I'm not sure how it's happened that the first week and a half of school has happened and I haven't had a chance to blog. Keeping up with my three year old and my six month old paired with the beginning of the year exhaustion has left me with lots of blog posts running through my head and very little time to sit down and put them on paper. This year I'm running our local screening and working with a variety of students and classes throughout the building but I do not have my own caseload. I love working with different students in different grades, but my heart, especially this time of year, belongs to kindergarten.
If you are not a kindergarten teacher it is impossible to fully grasp the monster that is the first month of kindergarten. These teachers are taking babies- children who until a few weeks ago spent a blissful five years with their families, in day cares or preschools, napping in the afternoon, eating delicious snacks, playing games, and giggling with friends. Suddenly they are in a class with twenty plus other kids also competing for the adult's attention. They are expected to do whatever this adult says even if it makes no sense to them whatsoever, and they can't just wander around and play with whatever they see. If they want to speak they have to raise their hand, if they go anywhere it has to be in a line where they have to stand behind some kid who walks too slow and somehow not step on his feet. They have to walk in this line over and over again to practice for this thing called a fire drill- which is crazy because there is no fire but all the adults act like there is one and get really grouchy if they talk- even if they are simply pointing out that there is no fire. While practicing the fire drill they can actually see the playground and breath the fresh air but they cannot go running freely towards the slide. Even though it is RIGHT there. If they do the adults get crazy mad. They have to eat on a schedule. They can't nap. They have to stay in one room unless an adult says otherwise. They can't tell the teacher about their brand new shoes or their baby brother's birthday next week or that they don't like the color orange whenever the thought pops into their head. There are bells and signals and songs and books and directions and directions and directions. Their little worlds are completely turned upside down. Let's not forget that some of them barely speak English and are doing all of these crazy new rituals in a foreign language.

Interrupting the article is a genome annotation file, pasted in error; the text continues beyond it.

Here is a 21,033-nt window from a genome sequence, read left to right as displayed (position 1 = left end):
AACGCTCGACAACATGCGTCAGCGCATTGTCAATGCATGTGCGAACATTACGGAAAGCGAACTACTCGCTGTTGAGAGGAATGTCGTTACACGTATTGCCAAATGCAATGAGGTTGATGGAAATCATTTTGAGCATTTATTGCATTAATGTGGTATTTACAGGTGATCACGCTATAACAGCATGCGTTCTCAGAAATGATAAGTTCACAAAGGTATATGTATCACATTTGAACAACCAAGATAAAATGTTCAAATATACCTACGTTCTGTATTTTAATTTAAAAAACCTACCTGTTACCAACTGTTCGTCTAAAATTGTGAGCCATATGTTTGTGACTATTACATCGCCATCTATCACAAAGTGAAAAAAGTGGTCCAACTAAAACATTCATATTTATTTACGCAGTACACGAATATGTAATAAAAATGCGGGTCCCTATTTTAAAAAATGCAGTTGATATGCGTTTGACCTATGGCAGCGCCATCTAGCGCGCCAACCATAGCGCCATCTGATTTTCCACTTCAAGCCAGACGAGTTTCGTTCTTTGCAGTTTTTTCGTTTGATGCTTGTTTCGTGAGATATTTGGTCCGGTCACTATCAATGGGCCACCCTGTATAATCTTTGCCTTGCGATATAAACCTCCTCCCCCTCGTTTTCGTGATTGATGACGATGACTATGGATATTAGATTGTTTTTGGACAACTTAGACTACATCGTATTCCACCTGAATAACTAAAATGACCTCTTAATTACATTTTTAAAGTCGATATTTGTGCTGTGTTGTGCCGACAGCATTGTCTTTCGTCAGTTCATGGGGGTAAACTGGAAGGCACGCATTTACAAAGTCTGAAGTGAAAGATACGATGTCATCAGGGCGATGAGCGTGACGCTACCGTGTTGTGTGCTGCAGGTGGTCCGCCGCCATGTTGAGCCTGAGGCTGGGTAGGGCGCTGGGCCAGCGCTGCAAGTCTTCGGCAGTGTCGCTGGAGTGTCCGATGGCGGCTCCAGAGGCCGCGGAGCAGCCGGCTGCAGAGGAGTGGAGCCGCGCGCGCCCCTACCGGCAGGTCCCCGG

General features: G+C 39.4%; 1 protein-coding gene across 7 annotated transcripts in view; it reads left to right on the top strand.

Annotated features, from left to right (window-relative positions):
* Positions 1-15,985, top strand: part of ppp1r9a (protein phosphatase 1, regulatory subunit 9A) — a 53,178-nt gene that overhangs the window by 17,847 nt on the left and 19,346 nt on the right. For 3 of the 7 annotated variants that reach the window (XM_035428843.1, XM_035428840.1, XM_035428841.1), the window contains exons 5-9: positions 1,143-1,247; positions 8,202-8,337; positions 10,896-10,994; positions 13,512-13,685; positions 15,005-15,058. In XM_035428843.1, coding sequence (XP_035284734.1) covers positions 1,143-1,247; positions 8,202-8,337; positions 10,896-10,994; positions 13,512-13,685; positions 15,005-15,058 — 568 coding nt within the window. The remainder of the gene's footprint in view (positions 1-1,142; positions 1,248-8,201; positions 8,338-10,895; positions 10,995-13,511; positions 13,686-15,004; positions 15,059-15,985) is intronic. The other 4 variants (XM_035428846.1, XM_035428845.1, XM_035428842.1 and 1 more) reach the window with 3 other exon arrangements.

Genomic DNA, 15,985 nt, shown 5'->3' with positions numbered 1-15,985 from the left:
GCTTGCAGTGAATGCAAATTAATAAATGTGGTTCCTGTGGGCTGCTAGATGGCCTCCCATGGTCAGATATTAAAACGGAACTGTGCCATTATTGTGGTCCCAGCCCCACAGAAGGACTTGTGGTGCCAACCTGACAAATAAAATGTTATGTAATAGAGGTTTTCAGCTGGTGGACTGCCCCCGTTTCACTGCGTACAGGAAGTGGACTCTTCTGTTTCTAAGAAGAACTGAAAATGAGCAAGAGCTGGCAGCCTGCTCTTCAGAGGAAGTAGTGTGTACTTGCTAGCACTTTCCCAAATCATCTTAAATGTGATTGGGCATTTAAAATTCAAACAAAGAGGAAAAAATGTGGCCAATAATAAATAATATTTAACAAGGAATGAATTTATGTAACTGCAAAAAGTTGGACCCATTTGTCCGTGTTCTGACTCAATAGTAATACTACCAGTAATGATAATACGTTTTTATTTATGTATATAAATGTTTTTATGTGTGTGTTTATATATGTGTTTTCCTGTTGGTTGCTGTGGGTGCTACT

In a month the kindergarten classrooms will be smooth running machines. They will look like what we think school should look like. But the first few weeks? Those babies are having their worlds rocked. For those of us who get to pop in and out of the classrooms to help it's cute and entertaining. For their teachers- well, I hope they are all enjoying large glasses of wine and being pampered at home every evening. They are introducing students to their school careers, patiently and kindly setting the tone for their school journey. It's messy, exhausting and extremely important. Every one of those teachers should be given a full body massage at the end of September.